To study the effect of increased oxygen vacancies on photocatalytic CO2 reduction, the comparative activities of CO2 photoreduction activities of Bi2WO6 and VO-Bi2WO6 catalysts were respectively measured. In the photocatalytic CO2 reduction system, acetonitrile was used to promote CO2 dissolution and TEOA played the role of a hole sacrificial agent.27 As shown in Fig. 5a, the untreated Bi2WO6 has a CO production rate of 16.8 μmol g−1 h−1. After increasing the surface oxygen vacancy concentration by Ar plasma treatment, the CO production rate of VO-Bi2WO6 was greatly increased to 40.6 μmol g−1 h−1, and compared with other photocatalysts (Table S1), VO-Bi2WO6 exhibits a good photocatalytic activity. At the same time, neither hydrogen (H2) nor methane (CH4) was detected in the reaction products of Bi2WO6 and VO-Bi2WO6 during the reaction, which indicates that the obtained catalyst has good selectivity for the photocatalytic reduction of CO2 to CO. In order to rule out the possible influence of some test factors, control experiments were further performed, and the results are shown in Fig. 5b. A very small amount of CO was detected (∼3 μmol g−1 h−1) without a catalyst or in the dark (Fig. 5b, columns 2 and 3), demonstrating that VO-Bi2WO6 has the characteristics of photocatalytic CO2 reduction. In addition, comparative experiments were carried out using carrier gas Ar instead of CO2. No CO generation was detected (Fig. 5b, column 4), further demonstrating that the CO produced by VO-Bi2WO6 photocatalysts is derived from the conversion of CO2. Meanwhile, the VO-Bi2WO6 has a peak external quantum efficiency of 0.125% at 405 nm (Fig. S5). Considering the important role of photocatalyst stability in photocatalytic reactions, VO-Bi2WO6 was subjected to photocatalytic experiments for 15 hours. As shown in Fig. 5c, the CO production increased linearly with time. The CO generation rate remained stable during the continuous reaction process for 15 hours, indicating the high stability of the VO-Bi2WO6 produced by the plasma treatment. At the same time, the XRD patterns of VO-Bi2WO6 before and after the 15 hours reaction also showed that the catalyst structure did not change (Fig. S6). To further clarify the conversion path of photocatalytic CO2 reduction to CO of VO-Bi2WO6, in situ Fourier-transform infrared spectroscopy (FT-IR) measurements were carried out. As shown in Fig. 5d, the peak at 1657 cm−1 corresponds to the adsorbed H2O, while those at 1619 and 1458 cm−1 correspond to the carboxylate (CO2).28,29 The other peaks belong to carbonate and bicarbonate (bidentate (b-CO32−) at 1355 cm−1, monodentate (m-CO32−) at 1298 cm−1, and bicarbonate (HCO3) at 1385, 1216 cm−1), respectively.30,31 Moreover, the concentrations of CO2 and HCO3 gradually increased with the reaction, indicating that CO2 and HCO3 are the main intermediates for the photocatalytic reduction of CO2 to CO by VO-Bi2WO6.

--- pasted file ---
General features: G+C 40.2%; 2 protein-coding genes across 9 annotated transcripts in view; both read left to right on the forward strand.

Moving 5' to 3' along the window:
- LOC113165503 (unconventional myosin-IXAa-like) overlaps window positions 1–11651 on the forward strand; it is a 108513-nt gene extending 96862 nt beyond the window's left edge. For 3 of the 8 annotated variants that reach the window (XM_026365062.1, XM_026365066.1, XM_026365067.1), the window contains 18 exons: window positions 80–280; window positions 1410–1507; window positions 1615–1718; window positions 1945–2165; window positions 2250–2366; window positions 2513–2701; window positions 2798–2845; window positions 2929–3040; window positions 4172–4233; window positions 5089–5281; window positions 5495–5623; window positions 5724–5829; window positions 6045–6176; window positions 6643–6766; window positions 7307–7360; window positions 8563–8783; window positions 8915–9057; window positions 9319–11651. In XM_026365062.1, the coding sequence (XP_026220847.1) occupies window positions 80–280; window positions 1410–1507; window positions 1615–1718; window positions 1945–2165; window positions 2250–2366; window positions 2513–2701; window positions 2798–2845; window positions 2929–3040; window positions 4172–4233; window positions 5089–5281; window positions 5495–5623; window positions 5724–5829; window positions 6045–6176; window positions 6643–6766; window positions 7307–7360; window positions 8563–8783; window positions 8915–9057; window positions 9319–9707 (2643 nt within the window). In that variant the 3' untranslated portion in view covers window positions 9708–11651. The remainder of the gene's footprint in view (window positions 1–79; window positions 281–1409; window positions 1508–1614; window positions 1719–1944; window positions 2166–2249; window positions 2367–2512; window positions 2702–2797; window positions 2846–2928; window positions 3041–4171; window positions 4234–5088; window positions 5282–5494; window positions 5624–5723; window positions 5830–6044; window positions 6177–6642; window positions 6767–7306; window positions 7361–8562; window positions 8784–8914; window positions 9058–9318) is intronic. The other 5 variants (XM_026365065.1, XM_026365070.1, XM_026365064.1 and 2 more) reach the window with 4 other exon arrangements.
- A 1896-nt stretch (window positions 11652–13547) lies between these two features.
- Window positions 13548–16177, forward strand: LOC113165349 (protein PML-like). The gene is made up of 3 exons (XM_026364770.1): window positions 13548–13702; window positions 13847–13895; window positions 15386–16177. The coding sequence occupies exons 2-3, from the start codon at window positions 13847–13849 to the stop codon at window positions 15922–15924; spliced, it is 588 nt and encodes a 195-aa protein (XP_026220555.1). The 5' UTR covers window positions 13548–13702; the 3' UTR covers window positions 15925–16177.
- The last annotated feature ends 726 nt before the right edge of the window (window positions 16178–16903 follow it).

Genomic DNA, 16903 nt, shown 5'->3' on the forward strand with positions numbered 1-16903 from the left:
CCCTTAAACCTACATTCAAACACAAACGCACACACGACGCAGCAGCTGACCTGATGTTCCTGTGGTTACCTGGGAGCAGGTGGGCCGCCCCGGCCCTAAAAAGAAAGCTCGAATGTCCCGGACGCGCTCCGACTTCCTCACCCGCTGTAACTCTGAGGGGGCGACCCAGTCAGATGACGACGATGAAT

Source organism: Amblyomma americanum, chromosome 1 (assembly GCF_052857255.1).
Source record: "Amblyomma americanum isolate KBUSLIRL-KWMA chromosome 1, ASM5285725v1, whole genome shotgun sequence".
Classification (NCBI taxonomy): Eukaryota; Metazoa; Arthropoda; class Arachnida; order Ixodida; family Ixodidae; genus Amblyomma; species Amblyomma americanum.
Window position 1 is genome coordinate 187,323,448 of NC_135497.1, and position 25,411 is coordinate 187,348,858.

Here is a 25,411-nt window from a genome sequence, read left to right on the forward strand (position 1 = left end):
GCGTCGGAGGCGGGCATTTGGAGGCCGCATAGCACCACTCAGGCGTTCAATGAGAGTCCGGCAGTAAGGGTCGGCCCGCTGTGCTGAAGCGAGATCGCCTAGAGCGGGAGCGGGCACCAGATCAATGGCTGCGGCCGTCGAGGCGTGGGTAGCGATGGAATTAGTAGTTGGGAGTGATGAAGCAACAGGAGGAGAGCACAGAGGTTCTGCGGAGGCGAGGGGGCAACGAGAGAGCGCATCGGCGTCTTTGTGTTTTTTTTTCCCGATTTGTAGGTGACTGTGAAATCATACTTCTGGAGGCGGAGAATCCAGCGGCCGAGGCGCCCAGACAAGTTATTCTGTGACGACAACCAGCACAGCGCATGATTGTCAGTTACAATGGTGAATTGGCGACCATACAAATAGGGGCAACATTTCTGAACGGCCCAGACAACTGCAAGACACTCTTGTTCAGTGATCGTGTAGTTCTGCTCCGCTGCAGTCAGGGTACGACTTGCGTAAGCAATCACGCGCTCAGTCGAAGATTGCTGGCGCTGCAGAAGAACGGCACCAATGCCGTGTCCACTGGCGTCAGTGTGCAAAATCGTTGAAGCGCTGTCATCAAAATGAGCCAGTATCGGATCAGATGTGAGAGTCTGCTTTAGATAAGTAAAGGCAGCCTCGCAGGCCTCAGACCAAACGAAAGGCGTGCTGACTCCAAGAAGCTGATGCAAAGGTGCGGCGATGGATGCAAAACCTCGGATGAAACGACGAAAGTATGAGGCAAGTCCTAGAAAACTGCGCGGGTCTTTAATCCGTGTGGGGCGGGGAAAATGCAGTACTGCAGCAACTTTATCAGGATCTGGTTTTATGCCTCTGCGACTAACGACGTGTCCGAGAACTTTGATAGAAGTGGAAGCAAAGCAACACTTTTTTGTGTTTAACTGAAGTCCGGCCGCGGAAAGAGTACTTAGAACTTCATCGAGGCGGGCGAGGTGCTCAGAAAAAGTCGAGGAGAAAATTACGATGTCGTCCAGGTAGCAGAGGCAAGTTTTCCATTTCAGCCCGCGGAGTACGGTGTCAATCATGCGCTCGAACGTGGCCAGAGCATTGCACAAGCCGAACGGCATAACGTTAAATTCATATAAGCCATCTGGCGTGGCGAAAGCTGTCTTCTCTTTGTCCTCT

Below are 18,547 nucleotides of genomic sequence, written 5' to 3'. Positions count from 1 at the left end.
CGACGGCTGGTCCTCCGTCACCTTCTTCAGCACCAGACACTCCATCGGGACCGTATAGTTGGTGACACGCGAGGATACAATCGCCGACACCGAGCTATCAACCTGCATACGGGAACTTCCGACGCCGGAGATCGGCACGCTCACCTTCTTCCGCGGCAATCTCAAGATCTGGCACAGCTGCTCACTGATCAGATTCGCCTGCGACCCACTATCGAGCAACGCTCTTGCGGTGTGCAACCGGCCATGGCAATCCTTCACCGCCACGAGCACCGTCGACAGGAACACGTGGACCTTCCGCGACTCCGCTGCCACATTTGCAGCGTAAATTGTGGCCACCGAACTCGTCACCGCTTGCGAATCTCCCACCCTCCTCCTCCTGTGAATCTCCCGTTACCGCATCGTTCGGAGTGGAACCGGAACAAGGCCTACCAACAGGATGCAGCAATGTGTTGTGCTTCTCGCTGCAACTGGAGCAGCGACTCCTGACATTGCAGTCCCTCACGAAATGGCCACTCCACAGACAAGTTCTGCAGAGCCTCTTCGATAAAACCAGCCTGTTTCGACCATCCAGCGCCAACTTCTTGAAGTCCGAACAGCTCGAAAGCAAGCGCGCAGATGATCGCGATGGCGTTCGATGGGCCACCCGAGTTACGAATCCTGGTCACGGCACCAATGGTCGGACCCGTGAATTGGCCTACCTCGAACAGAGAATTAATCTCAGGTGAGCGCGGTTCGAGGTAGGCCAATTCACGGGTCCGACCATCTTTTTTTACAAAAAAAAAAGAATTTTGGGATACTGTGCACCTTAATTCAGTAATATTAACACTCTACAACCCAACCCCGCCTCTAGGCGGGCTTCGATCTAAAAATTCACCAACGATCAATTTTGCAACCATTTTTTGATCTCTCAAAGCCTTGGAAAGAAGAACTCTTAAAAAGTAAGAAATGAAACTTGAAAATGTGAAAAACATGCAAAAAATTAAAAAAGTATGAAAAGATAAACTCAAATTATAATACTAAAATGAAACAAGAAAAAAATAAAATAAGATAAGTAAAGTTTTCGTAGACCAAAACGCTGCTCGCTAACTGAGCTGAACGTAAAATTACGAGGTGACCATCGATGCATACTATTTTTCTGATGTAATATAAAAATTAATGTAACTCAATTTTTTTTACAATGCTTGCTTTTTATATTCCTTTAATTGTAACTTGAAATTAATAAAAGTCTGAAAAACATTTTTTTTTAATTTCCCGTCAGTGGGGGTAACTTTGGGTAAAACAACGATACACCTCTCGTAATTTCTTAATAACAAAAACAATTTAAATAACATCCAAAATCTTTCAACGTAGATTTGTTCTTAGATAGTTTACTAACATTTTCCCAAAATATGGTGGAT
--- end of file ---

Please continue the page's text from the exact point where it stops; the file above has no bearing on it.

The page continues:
image file: c9qi01370a-f5.tif